The first attempt is to reduce the schedule builder statements so that it only uses what was already built. I have created a gist with the skimmed down version of the builder, removing the parts where a build goes through scheduleBuilder.

Note: As usual, we create a subfolder for the builder, and let it have its own npm packages, for simplicity. If you want to run the same (or skimmed) builder code from your sub folder, the one key in tsconfig that made the difference was "esModuleInterop": true

The variables needed for the worker are:

// index.ts main builder function
export async function execute(
  options: IOptions,
  context: BuilderContext,
): Promise<BuilderOutput> {
	// ...
	return _renderUniversal(
    routes, // we will pass these as an array
    context, // given in builder
    browserResult, // to replace
    serverResult, // to replace
    browserOptions, // to find out what's needed
    options.numProcesses, // hmm, okay for now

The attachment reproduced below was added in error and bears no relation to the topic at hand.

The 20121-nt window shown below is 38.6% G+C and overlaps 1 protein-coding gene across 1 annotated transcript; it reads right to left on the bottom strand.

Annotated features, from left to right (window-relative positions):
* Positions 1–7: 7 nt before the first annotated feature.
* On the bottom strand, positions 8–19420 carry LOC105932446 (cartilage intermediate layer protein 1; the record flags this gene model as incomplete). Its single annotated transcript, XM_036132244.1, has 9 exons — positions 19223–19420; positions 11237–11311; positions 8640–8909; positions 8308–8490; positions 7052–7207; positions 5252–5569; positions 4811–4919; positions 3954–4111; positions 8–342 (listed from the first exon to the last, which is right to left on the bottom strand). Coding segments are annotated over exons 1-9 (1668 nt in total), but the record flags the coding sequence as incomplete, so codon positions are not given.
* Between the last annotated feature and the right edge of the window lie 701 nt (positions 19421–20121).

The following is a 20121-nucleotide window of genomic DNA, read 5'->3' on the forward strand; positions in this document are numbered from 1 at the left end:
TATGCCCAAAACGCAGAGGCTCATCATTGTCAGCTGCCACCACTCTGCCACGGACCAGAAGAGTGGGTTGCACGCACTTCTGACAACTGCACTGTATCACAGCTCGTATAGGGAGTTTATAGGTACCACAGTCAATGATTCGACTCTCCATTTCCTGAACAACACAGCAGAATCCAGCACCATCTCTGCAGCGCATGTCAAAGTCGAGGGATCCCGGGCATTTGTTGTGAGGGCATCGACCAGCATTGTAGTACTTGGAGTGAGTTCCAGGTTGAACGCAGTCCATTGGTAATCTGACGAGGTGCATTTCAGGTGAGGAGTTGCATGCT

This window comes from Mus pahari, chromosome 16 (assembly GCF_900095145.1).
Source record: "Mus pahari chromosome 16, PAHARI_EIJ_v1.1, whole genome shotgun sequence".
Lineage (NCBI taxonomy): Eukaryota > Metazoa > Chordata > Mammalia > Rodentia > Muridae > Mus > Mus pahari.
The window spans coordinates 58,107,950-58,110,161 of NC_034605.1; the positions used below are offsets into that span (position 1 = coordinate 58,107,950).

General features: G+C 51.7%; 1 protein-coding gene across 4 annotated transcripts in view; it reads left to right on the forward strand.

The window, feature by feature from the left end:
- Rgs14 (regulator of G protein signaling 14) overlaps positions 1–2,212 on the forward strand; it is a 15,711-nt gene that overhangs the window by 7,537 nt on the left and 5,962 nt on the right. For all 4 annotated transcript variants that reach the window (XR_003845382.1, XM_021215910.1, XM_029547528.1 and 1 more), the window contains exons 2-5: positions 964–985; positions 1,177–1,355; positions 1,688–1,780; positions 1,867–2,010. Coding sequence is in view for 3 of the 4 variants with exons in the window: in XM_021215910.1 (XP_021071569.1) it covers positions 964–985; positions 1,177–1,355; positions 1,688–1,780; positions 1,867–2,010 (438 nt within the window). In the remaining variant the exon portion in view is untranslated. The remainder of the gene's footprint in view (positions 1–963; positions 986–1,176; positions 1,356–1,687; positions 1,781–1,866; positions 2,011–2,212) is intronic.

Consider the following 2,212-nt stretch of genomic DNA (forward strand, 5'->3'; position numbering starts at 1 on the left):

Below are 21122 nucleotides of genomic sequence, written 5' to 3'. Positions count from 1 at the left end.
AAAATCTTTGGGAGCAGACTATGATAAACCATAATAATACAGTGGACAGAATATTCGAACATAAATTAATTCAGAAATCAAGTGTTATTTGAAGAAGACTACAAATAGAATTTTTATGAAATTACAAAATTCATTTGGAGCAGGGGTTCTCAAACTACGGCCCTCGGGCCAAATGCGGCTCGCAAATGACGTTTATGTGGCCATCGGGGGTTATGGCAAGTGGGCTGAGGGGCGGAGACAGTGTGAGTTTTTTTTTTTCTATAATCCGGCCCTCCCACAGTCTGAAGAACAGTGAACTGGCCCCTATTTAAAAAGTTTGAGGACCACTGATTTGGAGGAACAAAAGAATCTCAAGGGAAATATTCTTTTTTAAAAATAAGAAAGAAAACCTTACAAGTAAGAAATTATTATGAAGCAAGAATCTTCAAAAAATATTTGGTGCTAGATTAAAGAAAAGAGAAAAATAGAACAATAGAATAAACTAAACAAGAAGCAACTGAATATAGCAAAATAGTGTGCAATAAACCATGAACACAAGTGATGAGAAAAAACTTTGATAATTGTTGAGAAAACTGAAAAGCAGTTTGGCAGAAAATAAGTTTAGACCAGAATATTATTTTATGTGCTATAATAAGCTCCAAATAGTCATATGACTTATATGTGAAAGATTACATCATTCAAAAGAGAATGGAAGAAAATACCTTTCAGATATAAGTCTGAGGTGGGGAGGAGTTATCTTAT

);
}

The browserResult and serverResult models give us a hint to which variables we need to provide, without scheduling a build.

// the least number of properties to replace
const [platform]Result = {
  // in multiple builds for localization (Angular default behavior), this would be populated
  // in our case, it is just one
  outputPaths: [outputPath],
  
  // the following are identical, outputPath is never used
  // we need two values one for browser and one for server
  baseOutputPath: outputPath,
  outputPath: outputPath,
  
  // from BuilderOutput
  success: true
}

As for browserOptions:

// browserOptions used
// to form the outPath and baseOutputPath
browserOptions.outputPath

// to read the path base of the index file
browserOptions.index

// to minifyCss and add inline critical CSS
// we can assume this to be true always
browserOptions.optimization

// the following we will not make use of
browserOptions.deployUrl // for inline critical CSS, deprecated
browserOptions.tsConfig // for guessRoutes
browserOptions.serviceWorker // for serviceWorker
browserOptions.baseHref // serviceWorker
browserOptions.ngswConfigPath // serviceWorker